7 Smart Tips to Increase Your Chances of Getting Media Exposure
Last updated on Thursday, November 1, 2018
Media coverage is a valuable asset for any business, although acquiring it is an art form in itself. In this article we’ll discuss 7 important tips to get media exposure. With the right strategy, brands are able to achieve media exposure with a fairly reasonable success rate.
There are plenty of good arguments for having a PR strategy for one’s business and consistently working towards brand mentions in relevant media.
The obvious first benefit is that media exposure can improve the visibility of your business.
Likewise, effective PR execution can boost a brand’s profile and generate social proof – allowing businesses to possess valuable “As Seen On” logos on their website’s homepage.
And further to publicity and brand awareness, media exposure also has SEO benefits; brand mentions on major news sites can also provide valuable backlinks to your website that improve search rank.
However, all of these benefits require that you as a company have a clearly defined branding strategy. You must know your own identity and have clearly defined values.
Now that you firmly understand the benefits of getting media attention, it’s time to explore the nuances of the press work required to fulfill your business goals.
Receiving media attention requires that you have a compelling story and that you can pitch it thoughtfully to carefully selected, relevant media outlets.
Below you will find 7 concrete tips to help you get published in the media.
If you are to successfully obtain brand mentions on popular media you’re going to need to think like a journalist and use similar methods to qualify a story.
When a journalist decides whether or not they have a good story, the journalist considers five commonly understood news criteria which reads as follows:
- News: Is the story in any way current?
- Importance: The story must be significant for a large group or very important for a smaller group.
- Relatability: To what extent can the reader be presumed to identify with the content in the story?
- Sensation: Is the story in any way sensational?
- Conflict: Is there a conflict or problem and a resolution in the story?
The more of the above criteria that your story meets, the greater your chances of getting published in the media and shared across social platforms.
You should always try to tell your story in such a way so that it meets as many criteria as possible.
If your press release sounds like an advertisement, you can be sure that it is going to wind up in the journalists’ trash. Journalists are looking for editorial content, not advertisements.
Therefore, it’s important that you place your focus on telling a compelling story and not delivering a lot of sales pitch for your business.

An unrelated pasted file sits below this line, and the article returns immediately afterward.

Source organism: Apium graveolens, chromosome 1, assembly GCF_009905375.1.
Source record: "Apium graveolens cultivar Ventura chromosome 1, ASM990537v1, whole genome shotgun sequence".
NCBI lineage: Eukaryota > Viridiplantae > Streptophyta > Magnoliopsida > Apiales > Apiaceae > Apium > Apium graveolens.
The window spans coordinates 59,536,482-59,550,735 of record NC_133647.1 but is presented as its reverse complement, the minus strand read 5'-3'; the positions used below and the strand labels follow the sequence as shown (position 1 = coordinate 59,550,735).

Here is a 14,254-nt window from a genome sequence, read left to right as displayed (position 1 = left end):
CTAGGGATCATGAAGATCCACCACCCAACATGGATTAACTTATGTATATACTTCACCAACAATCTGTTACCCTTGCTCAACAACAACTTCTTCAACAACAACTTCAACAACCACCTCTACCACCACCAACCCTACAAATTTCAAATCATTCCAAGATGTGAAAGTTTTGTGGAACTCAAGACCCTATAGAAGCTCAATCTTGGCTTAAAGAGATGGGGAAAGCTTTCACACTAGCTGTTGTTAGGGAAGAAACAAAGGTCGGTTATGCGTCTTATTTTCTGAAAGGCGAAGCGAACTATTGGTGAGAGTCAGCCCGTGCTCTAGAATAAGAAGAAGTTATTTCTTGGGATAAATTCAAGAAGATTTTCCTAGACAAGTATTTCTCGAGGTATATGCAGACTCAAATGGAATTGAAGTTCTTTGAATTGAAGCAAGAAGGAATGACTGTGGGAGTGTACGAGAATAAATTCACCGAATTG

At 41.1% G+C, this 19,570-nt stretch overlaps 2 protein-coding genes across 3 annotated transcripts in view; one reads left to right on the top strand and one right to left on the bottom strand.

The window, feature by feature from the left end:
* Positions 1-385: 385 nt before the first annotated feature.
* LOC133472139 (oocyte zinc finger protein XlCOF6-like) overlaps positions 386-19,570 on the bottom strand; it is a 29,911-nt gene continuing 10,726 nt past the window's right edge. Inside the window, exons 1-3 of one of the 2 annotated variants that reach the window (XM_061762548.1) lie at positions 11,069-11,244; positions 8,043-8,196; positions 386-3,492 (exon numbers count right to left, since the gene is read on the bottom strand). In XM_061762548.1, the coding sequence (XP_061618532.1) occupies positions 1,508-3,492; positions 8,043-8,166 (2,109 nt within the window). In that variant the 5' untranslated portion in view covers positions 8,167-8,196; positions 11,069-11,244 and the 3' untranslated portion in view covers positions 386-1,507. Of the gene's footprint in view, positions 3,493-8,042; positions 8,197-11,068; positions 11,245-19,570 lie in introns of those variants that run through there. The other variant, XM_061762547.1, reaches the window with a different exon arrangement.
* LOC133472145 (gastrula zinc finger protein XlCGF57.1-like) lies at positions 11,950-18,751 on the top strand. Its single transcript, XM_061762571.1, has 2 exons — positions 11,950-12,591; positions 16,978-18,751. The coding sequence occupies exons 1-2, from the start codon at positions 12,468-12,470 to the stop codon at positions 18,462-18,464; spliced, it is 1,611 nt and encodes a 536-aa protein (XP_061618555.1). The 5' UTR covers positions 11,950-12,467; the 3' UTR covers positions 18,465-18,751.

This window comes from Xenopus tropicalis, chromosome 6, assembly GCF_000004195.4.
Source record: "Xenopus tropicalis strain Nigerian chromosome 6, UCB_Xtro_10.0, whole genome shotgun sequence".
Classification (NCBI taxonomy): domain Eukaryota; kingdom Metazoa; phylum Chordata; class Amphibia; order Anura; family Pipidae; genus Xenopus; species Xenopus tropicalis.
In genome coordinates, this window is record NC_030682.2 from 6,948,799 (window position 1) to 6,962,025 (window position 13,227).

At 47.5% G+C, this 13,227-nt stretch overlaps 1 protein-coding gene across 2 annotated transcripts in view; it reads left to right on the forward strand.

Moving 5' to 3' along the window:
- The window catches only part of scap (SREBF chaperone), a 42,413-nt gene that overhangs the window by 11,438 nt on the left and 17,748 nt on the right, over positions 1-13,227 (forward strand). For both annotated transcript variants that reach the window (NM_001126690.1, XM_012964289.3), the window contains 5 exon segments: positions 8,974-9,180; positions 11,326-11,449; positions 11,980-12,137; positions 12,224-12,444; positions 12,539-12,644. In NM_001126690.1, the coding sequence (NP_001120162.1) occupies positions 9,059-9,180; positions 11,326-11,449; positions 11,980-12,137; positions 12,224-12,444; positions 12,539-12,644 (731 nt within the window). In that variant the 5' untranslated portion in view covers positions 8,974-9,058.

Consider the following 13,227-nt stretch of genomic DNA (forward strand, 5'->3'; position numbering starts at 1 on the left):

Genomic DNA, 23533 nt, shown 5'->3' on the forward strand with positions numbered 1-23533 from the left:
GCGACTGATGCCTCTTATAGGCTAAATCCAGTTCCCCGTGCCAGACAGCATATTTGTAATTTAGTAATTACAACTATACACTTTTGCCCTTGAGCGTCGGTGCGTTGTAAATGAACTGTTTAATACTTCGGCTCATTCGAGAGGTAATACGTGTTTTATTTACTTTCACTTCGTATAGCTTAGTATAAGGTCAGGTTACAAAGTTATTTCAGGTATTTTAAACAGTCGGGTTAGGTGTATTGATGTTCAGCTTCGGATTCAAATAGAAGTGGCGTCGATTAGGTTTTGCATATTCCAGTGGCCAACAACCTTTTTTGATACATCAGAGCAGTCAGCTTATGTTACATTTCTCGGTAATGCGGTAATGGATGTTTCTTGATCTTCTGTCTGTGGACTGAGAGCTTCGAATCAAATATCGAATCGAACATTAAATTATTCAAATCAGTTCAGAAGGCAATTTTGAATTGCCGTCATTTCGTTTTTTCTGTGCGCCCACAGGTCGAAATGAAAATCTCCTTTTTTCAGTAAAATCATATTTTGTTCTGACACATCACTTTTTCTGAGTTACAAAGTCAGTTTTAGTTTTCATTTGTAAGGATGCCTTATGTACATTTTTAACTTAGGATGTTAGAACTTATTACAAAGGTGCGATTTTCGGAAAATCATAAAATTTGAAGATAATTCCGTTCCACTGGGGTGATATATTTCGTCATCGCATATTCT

Of course, your business must be woven into the press release so you get a valuable brand mention, but always try to keep it as discreet as possible.
The structure of your press release should imitate the structure of articles that are already on the website you are trying to get published on.
Most often, an effective press release will have the following structure:
- Cuffline – Bread text
- Middle heading – Bread text
- Middle heading – Bread text
Although it may be tempting to make a clickbait headline, I would not recommend it. Instead, try creating a caption that briefly and precisely outlines the content of the article. Editors may sometimes love clickbait, but journalists don’t.
I also recommend that you build your press release after the “news triangle”. If you are not familiar with this, you can read more about it here.
In short, a news triangle is about bringing the most important parts of the story first.
It is very important that you choose the right media website to pitch your story. All mainstream media sites are not created equal in terms of your niche and audience -it’s important to work towards getting your article published on industry journals and other websites that have authority in your market.
Extra Magazine and Politics are both news media, but their voice, focus, and how they disseminate new is very diverse, and the same could be said about their target audiences.
Geography and overall themes tend to be the most crucial factors when deciding where to have your article published.
It’s probably not a big surprise that it’s usually easier to get in local media websites than in nationwide press.
For companies that primarily operate in a single region, there’s typically as much value in the local newspaper as in being mentioned in one of the larger newspapers.
It’s a lot about which target group your ideal media chooses to focus on.
Now that you know which media outlet you have in mind for your story, it should be an easier task to tailor your press release for their audience.
Sometimes it makes sense to produce several different versions of the same story. It is not atypical that you write a press release targeted to readers of local newspapers in addition to a broader press release.